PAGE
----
2.3. DFT+U

In DFT, the interactions between electrons are discribed by the direct Coulomb intereaction term (the Hartree term) and the exchange-correlation (\(xc\)) term. In LDA and GGA, the exchange-correlation functional only depends on electron denisty and gradients of the density, any orbital dependence is neglected. The absence of orbital dependence may lead to accuracy issues in the predicted results, since LDA and GGA tend to over-delocalize valence electrons [KCS].

The DFT+U method takes into account orbital dependence of the Coulomb and exchange interactions. In particular, the Hubbard (U) model is formulated to more propertly describe the behavior of highly localized d and f electrons, for example. The U parameter in typical DFT+U can be determined from ab-initio first principles calculations, but is usually obtained semi-empirically. [CG]

In DFT+U, there is an additional energy item added to the exchange correlation energy:


where, \(n_{\mu}\) is the projection on the atomic shell, \(U_{\mu}\) is the U value corresponding to the atomic shell, and the \(E_{U}\) energy term is zero for fully occupied or unoccupied shells, and positive for slightly occupied shells. Therefore, if the state is fully occupied, the energy is reduced. This can occur if the energy level is moved away from the Fermi level, i.e. the energy band gap is increased, or if the broadening of the states is reduced, i.e. the electrons are localized. In this way, Hubbard U improves the accuracy of LDA and GGA functionals.

In this tutorial, we will calculate the electronic density of states (DOS) using the Hubbard U correction for transition metal oxide NiO as shown in Fig. 2.3.1. Specifically, the band gap of NiO crystal is too low in LDA or GGA predictions, and DFT+U improves it.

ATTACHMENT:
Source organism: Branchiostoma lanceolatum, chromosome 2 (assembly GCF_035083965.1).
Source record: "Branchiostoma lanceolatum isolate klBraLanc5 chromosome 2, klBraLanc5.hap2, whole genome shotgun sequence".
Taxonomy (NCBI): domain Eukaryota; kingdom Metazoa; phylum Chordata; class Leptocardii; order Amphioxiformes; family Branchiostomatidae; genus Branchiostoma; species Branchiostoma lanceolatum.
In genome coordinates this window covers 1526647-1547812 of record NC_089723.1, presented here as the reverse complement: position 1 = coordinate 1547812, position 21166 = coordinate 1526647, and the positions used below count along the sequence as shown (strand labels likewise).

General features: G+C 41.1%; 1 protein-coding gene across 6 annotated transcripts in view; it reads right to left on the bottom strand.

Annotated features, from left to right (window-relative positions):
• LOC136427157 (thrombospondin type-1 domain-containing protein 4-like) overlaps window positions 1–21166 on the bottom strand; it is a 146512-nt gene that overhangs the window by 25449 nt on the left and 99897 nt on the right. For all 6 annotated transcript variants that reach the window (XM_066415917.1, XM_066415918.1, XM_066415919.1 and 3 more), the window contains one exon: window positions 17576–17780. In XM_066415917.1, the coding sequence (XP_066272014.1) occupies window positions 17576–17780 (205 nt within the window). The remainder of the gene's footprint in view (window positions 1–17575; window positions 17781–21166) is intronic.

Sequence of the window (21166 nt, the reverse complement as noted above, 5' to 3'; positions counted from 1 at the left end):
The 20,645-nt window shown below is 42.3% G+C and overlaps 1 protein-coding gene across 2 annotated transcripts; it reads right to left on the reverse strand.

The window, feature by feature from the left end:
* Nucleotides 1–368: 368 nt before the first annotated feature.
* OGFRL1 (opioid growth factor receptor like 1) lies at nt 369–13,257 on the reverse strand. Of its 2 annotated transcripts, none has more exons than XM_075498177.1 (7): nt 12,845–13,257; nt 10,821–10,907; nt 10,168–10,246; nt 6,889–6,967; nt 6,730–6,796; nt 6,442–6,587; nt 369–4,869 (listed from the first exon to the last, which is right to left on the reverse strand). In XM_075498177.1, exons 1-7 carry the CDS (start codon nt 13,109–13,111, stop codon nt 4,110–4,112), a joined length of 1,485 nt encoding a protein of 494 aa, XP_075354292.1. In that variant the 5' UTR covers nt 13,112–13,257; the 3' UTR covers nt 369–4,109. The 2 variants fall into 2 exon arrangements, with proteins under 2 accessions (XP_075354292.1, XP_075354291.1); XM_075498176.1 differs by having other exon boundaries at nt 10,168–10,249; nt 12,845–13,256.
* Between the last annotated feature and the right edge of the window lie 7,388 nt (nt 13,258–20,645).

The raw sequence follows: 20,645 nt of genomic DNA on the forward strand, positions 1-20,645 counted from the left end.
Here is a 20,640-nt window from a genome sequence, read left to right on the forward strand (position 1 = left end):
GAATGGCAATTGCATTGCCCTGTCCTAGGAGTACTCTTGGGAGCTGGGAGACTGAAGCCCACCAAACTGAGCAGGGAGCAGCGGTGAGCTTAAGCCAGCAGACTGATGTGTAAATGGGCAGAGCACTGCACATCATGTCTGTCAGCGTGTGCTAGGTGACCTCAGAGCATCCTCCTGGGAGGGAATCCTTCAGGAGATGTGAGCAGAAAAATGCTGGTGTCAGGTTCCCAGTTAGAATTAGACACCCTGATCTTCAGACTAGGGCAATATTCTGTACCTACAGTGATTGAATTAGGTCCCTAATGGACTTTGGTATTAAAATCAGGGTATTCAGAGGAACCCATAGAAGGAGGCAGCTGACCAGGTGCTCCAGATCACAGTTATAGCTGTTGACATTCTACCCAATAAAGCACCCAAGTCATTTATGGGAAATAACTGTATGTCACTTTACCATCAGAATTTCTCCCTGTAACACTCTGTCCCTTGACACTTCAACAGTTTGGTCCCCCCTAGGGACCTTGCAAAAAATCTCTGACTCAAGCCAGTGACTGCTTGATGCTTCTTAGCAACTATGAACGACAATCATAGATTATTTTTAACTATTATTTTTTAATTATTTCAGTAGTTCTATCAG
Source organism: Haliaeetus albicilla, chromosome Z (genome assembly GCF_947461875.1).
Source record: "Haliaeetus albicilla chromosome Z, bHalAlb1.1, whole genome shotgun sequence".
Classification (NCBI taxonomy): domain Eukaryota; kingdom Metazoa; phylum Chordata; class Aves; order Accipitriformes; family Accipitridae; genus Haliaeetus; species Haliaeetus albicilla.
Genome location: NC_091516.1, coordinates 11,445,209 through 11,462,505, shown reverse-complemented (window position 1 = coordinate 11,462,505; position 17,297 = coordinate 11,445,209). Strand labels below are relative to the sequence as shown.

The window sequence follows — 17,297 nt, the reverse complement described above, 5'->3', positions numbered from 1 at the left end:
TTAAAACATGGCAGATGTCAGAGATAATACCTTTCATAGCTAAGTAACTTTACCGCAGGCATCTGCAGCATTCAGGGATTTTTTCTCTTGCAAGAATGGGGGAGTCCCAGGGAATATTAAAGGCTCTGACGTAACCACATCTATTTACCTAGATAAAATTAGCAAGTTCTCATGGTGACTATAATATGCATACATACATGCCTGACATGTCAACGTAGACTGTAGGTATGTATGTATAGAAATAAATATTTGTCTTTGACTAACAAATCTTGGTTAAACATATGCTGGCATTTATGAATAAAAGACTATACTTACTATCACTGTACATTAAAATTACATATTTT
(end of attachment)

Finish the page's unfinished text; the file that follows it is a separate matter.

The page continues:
Fig. 2.3.1 Schematic view of Ni crystal.

The calculation steps are:

  1. Build:

    • NiO unit cell;

    • Expand the primitive NiO unit cell;

  2. Self-consistent calculation:

    • Generate the input files;

    • SCF calculation;

    • SCF calculation including Hubbard correction;

2.3.1. Importing the crystal

For purposes of this tutorial, we will import a NiO crystal from Device Studio data base.

Begin by starting the Device Studio software and creating a new project.

  1. Open Device Studio software ➟ Create a new Project ➟ File name NiO ➟ press Save;

  2. In the menu bar click FileImportImport Local to pop up the search box:

    • Go to DeviceStudio folder ➟ material3Dmaterialsmetal_oxides ➟ select NiO.hzw ➟ click open.

  3. In the menu bar click BuildRedefine Crystal;

    • In the cell vector set u = (2a, 0b, 0c), v = (0a, 1b, 0c), and w = (0a, 0b, 1c), click Preview or Build to expand the cell 2 times in the a direction, click on Preview and Build the structure.


  • It is imperative to expand the unit cell in order to modify the magnetic moment and achieve an antiferromagnetic arrangement, as the original cell configuration results in a ferromagnetic structure.

  • Only to to make the calculations quicker we’ll not optimize the atom postitions and cell vectors. For the propouse of your project be sure about the equilibrium geometry.

The atomic coordenates for NiO primitive cell can be download here: NiO.hzw.


% The number of probes
% Uni-cell vector